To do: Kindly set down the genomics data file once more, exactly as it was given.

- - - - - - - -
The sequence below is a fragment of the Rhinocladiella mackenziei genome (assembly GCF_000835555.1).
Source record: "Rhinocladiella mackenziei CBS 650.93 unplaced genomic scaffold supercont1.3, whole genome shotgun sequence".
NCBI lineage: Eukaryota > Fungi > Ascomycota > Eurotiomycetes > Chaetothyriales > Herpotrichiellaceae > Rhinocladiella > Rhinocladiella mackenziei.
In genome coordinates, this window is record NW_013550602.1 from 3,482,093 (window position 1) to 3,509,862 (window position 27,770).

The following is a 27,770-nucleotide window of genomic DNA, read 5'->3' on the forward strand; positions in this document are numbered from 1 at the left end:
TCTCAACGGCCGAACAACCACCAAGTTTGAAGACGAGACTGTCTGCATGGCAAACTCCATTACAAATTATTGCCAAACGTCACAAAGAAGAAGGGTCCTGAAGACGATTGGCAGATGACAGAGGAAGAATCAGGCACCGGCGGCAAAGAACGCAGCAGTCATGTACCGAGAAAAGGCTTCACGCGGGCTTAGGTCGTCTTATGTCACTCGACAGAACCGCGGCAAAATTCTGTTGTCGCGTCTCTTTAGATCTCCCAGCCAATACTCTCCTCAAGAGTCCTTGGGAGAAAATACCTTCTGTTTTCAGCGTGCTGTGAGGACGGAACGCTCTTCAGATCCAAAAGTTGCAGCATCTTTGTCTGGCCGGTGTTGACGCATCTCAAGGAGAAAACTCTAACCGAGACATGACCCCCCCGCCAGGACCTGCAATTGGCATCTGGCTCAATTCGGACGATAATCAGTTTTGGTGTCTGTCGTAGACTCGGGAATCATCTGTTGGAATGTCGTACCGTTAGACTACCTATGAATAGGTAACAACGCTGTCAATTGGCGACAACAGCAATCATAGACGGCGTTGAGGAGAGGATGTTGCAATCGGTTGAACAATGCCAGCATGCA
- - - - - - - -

The sequence below is a fragment of the Rhinocladiella mackenziei genome (assembly GCF_000835555.1).
Source record: "Rhinocladiella mackenziei CBS 650.93 unplaced genomic scaffold supercont1.3, whole genome shotgun sequence".
NCBI lineage: Eukaryota > Fungi > Ascomycota > Eurotiomycetes > Chaetothyriales > Herpotrichiellaceae > Rhinocladiella > Rhinocladiella mackenziei.
In genome coordinates, this window is record NW_013550602.1 from 3,482,093 (window position 1) to 3,509,862 (window position 27,770).

The following is a 27,770-nucleotide window of genomic DNA, read 5'->3' on the forward strand; positions in this document are numbered from 1 at the left end:
TCTCAACGGCCGAACAACCACCAAGTTTGAAGACGAGACTGTCTGCATGGCAAACTCCATTACAAATTATTGCCAAACGTCACAAAGAAGAAGGGTCCTGAAGACGATTGGCAGATGACAGAGGAAGAATCAGGCACCGGCGGCAAAGAACGCAGCAGTCATGTACCGAGAAAAGGCTTCACGCGGGCTTAGGTCGTCTTATGTCACTCGACAGAACCGCGGCAAAATTCTGTTGTCGCGTCTCTTTAGATCTCCCAGCCAATACTCTCCTCAAGAGTCCTTGGGAGAAAATACCTTCTGTTTTCAGCGTGCTGTGAGGACGGAACGCTCTTCAGATCCAAAAGTTGCAGCATCTTTGTCTGGCCGGTGTTGACGCATCTCAAGGAGAAAACTCTAACCGAGACATGACCCCCCCGCCAGGACCTGCAATTGGCATCTGGCTCAATTCGGACGATAATCAGTTTTGGTGTCTGTCGTAGACTCGGGAATCATCTGTTGGAATGTCGTACCGTTAGACTACCTATGAATAGGTAACAACGCTGTCAATTGGCGACAACAGCAATCATAGACGGCGTTGAGGAGAGGATGTTGCAATCGGTTGAACAATGCCAGCATGCA